Over 100 Competitors in 54th Lumberjack Games

By KBJR News 1

July 31, 2013 Updated Jul 31, 2013 at 7:57 PM CST

Hayward, WI (NNCNOW.com) --- For 54 years now, competitors have gathered each July to compete in the Lumberjack World Championships in Hayward, Wisc. With over $50,000 in prize money, it brings in the best of the best.

"I want that world title," said Nancy Zalewski, a sawyer and chopper. "I want that world record that says I'm the best."

"I came here a couple of years ago and competed with torn ligaments in both ankles, but I wasn't going to miss this weekend for the world," said Sterling Hart, a speed climber and chopper.

Whether it's chopping or speed climbing, twenty–one world champions were crowned in what competitor Shana Martin calls "lumberjack paradise."

"There's this feeling that you can't compare when you come into the Lumberjack bowl, like the second you walk into it. It's this nervous excitement, like wow, we're at the world championships. There's nothing that compares to this," Martin said.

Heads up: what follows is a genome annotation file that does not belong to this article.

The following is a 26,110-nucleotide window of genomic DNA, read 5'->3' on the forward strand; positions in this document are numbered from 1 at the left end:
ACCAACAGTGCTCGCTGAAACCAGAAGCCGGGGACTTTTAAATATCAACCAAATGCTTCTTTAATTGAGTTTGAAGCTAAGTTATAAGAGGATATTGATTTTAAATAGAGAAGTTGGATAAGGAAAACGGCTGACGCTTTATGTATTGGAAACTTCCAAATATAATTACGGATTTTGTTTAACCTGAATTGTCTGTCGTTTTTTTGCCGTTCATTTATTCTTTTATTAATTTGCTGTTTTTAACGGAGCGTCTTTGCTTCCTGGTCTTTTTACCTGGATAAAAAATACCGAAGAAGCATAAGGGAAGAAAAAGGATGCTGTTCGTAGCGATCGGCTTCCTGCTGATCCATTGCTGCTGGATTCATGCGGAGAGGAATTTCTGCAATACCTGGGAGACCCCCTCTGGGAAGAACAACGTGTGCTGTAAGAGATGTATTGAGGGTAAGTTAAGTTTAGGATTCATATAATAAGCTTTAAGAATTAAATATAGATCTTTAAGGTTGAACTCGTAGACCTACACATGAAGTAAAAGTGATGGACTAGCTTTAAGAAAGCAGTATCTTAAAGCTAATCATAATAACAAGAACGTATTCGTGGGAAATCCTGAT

Most of the athletes here have a full–time job on top of doing lumberjack competitions almost every weekend. But, they say it's not a hobby they plan on giving up anytime soon.

"I actually have a full–time job. I'm a chemist," said Zalewski.

"You can't really make money and make a living on this, to be honest. It's just a side hobby."

"It would be so nice if this was full–time," said Martin.

Full–time or not, it's a passion that started for many competitors when they were just kids.

"My Dad strapped me into the three and said don't tell your Mom. Me being four–year–old, I didn't really have a choice," said Hart. "I just started doing it and grew to love it."

"It's in my blood that might be a reason why," said Dakota Robarg, a speed climber and log roller. "I love it. I wouldn't choose anything over it. This would be my life right here."

A life that despite the setbacks will always include lumberjack competitions.

"I've fallen down trees, had trees almost fall down on me, cut my face, broken everything, and I still would never stop doing it," Hart said.

Posted by Sarah Wheeler
swheeler@kbjr.com